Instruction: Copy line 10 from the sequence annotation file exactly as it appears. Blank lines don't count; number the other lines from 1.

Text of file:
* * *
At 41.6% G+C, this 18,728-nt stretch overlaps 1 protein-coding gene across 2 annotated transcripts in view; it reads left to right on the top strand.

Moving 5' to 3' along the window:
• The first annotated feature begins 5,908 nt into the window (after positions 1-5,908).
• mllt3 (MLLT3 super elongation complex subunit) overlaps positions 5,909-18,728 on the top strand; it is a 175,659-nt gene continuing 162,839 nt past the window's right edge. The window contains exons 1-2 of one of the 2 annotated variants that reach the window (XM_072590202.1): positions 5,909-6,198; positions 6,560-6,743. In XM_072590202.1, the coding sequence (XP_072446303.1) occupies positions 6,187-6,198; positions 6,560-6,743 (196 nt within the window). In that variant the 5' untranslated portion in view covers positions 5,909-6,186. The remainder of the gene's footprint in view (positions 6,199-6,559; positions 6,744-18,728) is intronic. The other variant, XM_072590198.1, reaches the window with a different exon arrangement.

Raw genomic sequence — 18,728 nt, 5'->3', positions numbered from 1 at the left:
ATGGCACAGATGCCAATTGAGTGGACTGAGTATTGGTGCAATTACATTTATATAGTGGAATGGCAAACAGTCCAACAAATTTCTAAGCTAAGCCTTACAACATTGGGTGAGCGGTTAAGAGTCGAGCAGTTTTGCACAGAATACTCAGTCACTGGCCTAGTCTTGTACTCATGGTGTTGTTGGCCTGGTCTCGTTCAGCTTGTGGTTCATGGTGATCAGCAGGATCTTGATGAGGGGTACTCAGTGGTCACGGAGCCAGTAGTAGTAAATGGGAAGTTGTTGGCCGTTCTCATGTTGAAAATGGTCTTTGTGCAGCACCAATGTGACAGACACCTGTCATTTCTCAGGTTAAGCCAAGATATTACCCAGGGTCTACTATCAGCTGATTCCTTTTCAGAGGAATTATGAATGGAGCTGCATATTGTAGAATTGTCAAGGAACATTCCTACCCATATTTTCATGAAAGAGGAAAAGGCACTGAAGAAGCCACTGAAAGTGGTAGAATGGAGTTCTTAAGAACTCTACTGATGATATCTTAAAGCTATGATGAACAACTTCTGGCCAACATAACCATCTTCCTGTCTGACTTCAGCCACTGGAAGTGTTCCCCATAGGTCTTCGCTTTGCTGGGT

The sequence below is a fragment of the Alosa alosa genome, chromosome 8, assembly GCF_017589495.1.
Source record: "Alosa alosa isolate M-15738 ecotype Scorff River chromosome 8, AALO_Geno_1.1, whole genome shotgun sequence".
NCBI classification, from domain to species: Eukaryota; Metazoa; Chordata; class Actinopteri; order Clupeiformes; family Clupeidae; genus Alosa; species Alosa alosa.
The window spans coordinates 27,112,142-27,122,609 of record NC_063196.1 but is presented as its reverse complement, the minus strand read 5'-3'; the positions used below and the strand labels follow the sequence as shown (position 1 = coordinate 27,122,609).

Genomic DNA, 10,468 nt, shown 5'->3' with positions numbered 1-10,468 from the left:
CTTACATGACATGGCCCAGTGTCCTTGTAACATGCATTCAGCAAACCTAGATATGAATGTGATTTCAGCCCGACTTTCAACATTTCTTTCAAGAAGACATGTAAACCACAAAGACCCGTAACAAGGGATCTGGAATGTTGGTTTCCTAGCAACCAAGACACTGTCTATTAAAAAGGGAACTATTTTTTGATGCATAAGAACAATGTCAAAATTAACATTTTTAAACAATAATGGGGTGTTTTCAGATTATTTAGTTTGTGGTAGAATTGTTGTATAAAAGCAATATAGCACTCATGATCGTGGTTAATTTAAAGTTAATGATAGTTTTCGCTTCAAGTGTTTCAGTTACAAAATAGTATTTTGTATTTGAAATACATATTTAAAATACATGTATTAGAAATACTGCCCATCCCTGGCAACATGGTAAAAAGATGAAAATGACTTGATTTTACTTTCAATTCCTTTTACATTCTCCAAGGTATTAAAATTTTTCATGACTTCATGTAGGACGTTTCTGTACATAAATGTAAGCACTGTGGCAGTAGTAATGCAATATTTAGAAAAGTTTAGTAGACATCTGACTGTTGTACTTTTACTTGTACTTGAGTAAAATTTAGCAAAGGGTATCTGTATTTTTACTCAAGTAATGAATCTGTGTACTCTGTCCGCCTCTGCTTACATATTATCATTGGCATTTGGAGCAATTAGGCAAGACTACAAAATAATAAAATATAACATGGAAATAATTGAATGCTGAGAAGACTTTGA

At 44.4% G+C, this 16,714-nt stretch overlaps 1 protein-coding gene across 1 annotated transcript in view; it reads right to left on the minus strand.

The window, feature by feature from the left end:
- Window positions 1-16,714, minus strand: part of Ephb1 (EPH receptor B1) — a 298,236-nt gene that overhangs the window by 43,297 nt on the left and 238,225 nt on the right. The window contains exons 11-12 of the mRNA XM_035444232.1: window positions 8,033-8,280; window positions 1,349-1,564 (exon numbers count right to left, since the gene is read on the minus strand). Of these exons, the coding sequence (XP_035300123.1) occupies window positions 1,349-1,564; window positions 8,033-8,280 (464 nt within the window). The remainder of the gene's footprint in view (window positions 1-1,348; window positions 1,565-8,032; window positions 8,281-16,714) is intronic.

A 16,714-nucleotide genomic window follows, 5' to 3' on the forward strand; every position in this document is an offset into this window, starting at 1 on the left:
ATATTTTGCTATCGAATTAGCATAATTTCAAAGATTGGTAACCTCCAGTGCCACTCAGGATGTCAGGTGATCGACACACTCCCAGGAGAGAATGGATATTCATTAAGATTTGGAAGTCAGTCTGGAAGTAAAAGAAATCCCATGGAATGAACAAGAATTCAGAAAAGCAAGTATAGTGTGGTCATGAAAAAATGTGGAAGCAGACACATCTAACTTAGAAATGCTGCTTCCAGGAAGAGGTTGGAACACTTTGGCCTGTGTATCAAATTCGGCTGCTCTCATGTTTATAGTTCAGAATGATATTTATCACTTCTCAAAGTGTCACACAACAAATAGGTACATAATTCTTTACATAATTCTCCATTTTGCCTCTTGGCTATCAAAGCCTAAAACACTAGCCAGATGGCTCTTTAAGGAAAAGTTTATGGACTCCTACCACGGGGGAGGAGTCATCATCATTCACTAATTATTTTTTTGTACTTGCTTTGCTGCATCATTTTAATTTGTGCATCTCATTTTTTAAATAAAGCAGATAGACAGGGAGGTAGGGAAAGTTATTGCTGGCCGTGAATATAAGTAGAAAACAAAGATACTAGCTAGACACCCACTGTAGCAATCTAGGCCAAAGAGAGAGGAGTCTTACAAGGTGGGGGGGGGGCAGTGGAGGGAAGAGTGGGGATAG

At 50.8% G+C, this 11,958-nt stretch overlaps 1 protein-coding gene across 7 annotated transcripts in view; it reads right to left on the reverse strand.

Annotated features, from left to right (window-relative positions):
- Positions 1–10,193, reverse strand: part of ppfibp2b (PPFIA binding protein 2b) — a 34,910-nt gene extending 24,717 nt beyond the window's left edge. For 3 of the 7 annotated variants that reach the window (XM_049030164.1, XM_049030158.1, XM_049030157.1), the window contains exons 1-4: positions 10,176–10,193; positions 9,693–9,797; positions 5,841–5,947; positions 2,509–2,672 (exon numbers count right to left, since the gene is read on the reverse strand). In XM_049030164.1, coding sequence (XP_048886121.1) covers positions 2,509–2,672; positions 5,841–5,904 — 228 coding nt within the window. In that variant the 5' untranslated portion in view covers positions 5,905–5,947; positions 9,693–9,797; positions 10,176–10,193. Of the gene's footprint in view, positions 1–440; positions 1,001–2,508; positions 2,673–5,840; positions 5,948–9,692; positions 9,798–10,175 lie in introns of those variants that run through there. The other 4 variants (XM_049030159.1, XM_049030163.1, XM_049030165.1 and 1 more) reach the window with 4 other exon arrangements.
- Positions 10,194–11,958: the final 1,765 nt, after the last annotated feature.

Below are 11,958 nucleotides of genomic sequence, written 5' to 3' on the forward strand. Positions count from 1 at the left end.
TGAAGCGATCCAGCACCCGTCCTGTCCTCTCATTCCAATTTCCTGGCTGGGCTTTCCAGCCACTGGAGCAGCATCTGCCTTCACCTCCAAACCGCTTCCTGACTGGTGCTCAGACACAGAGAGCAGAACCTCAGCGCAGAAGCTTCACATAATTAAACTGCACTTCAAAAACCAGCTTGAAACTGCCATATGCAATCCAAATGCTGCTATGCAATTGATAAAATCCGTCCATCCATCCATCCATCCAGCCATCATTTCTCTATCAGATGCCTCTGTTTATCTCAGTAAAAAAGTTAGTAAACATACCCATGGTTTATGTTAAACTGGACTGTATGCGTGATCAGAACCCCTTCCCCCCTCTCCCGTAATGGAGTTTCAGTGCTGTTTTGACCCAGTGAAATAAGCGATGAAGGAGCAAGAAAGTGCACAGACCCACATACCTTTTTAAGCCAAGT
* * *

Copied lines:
The window spans coordinates 27,112,142-27,122,609 of record NC_063196.1 but is presented as its reverse complement, the minus strand read 5'-3'; the positions used below and the strand labels follow the sequence as shown (position 1 = coordinate 27,122,609).